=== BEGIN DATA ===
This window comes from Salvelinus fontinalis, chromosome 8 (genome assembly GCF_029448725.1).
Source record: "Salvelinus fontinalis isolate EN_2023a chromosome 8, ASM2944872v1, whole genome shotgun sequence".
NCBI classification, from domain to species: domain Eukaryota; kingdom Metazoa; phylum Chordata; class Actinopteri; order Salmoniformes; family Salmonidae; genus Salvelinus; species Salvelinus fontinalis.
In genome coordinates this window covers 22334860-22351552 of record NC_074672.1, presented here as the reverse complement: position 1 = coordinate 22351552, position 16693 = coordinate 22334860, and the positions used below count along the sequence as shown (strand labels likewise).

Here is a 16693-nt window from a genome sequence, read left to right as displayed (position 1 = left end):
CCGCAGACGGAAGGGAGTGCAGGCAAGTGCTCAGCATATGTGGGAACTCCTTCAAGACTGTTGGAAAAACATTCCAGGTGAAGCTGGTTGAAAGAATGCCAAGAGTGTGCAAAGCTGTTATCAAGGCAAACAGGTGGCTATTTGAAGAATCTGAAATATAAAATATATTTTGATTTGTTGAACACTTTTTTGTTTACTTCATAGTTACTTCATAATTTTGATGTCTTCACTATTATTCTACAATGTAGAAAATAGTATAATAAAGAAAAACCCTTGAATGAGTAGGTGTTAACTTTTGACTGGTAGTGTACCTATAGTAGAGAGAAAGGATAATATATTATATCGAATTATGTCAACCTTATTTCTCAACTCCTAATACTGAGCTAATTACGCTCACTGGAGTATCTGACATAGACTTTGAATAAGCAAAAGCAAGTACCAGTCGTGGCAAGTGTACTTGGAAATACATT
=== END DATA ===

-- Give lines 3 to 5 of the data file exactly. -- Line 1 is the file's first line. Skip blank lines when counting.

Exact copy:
NCBI classification, from domain to species: domain Eukaryota; kingdom Metazoa; phylum Chordata; class Actinopteri; order Salmoniformes; family Salmonidae; genus Salvelinus; species Salvelinus fontinalis.
In genome coordinates this window covers 22334860-22351552 of record NC_074672.1, presented here as the reverse complement: position 1 = coordinate 22351552, position 16693 = coordinate 22334860, and the positions used below count along the sequence as shown (strand labels likewise).

Here is a 16693-nt window from a genome sequence, read left to right as displayed (position 1 = left end):